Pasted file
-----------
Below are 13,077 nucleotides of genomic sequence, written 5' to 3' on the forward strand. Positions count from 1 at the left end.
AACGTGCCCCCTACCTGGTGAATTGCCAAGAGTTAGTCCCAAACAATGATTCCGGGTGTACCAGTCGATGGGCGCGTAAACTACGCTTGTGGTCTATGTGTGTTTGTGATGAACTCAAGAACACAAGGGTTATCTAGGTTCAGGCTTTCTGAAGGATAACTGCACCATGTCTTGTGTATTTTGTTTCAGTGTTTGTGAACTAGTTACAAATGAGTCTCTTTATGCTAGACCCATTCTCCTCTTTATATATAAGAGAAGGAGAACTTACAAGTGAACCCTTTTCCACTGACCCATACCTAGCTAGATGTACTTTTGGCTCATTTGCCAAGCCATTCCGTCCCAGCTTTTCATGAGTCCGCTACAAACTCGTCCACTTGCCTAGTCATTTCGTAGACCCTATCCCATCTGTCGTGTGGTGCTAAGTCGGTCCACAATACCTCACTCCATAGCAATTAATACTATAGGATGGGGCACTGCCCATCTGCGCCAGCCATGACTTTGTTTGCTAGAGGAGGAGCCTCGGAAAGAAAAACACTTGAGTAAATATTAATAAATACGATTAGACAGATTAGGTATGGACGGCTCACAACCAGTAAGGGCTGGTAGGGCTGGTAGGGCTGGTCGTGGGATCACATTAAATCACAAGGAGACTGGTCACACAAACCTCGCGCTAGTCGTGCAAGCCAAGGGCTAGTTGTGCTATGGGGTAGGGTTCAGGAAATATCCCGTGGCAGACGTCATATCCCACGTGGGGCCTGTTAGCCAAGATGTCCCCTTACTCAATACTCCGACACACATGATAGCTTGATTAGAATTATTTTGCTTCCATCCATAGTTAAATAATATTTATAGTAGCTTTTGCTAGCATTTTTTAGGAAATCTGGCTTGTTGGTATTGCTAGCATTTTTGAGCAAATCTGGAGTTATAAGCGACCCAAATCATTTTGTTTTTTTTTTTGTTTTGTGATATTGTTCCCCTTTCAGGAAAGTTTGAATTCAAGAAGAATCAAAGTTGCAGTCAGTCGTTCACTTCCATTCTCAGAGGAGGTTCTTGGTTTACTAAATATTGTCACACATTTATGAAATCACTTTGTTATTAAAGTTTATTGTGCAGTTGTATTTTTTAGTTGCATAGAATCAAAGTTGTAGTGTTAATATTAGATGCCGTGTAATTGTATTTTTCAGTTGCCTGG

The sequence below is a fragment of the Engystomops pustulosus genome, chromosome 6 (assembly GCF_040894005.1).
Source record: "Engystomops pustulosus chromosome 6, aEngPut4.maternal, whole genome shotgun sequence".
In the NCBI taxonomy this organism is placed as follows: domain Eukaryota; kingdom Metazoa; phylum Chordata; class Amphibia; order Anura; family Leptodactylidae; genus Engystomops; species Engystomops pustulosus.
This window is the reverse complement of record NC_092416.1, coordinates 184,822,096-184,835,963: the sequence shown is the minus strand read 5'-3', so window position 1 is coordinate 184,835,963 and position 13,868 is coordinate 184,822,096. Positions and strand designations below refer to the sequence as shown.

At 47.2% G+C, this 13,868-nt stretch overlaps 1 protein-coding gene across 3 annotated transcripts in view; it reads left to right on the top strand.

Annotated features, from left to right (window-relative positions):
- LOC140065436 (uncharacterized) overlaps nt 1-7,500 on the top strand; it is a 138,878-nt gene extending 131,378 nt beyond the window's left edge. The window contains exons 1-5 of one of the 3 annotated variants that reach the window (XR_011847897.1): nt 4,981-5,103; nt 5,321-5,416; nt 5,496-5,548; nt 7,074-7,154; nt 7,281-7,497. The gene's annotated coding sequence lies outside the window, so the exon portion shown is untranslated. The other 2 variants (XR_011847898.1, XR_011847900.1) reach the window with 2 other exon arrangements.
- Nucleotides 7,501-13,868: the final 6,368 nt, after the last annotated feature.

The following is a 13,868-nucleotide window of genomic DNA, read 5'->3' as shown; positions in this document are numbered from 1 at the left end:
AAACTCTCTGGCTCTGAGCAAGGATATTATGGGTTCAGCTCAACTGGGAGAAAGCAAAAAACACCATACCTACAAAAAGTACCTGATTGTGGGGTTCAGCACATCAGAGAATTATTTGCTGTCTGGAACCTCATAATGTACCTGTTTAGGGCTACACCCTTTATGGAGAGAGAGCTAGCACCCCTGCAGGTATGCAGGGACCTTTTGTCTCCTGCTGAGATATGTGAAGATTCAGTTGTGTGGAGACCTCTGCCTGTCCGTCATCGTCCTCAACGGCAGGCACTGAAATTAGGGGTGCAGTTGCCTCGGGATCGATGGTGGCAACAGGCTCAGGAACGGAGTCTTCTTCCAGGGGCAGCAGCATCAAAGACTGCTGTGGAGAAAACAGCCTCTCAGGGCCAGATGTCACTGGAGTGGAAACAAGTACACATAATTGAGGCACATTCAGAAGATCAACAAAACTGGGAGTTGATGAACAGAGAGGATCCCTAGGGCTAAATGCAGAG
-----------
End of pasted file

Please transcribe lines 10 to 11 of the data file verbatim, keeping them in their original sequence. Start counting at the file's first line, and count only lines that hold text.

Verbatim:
- Nucleotides 7,501-13,868: the final 6,368 nt, after the last annotated feature.

The following is a 13,868-nucleotide window of genomic DNA, read 5'->3' as shown; positions in this document are numbered from 1 at the left end: